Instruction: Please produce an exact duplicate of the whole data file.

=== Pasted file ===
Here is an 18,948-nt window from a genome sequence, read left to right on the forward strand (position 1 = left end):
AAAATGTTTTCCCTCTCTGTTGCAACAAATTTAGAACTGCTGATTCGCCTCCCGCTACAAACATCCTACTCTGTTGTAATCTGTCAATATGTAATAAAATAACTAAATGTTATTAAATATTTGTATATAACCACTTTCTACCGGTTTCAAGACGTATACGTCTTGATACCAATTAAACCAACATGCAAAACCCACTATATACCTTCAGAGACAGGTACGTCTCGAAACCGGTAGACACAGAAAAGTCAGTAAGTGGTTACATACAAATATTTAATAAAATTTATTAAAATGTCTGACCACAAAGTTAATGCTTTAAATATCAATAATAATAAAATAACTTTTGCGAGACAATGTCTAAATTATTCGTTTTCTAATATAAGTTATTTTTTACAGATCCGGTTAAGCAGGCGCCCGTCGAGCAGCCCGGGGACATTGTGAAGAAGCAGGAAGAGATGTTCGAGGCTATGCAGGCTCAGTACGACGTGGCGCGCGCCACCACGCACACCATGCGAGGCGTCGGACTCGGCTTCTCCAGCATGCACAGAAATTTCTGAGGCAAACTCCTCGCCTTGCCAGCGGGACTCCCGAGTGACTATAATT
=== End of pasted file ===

Here is an 18,948-nt window from a genome sequence, read left to right on the forward strand (position 1 = left end):
AAAATGTTTTCCCTCTCTGTTGCAACAAATTTAGAACTGCTGATTCGCCTCCCGCTACAAACATCCTACTCTGTTGTAATCTGTCAATATGTAATAAAATAACTAAATGTTATTAAATATTTGTATATAACCACTTTCTACCGGTTTCAAGACGTATACGTCTTGATACCAATTAAACCAACATGCAAAACCCACTATATACCTTCAGAGACAGGTACGTCTCGAAACCGGTAGACACAGAAAAGTCAGTAAGTGGTTACATACAAATATTTAATAAAATTTATTAAAATGTCTGACCACAAAGTTAATGCTTTAAATATCAATAATAATAAAATAACTTTTGCGAGACAATGTCTAAATTATTCGTTTTCTAATATAAGTTATTTTTTACAGATCCGGTTAAGCAGGCGCCCGTCGAGCAGCCCGGGGACATTGTGAAGAAGCAGGAAGAGATGTTCGAGGCTATGCAGGCTCAGTACGACGTGGCGCGCGCCACCACGCACACCATGCGAGGCGTCGGACTCGGCTTCTCCAGCATGCACAGAAATTTCTGAGGCAAACTCCTCGCCTTGCCAGCGGGACTCCCGAGTGACTATAATT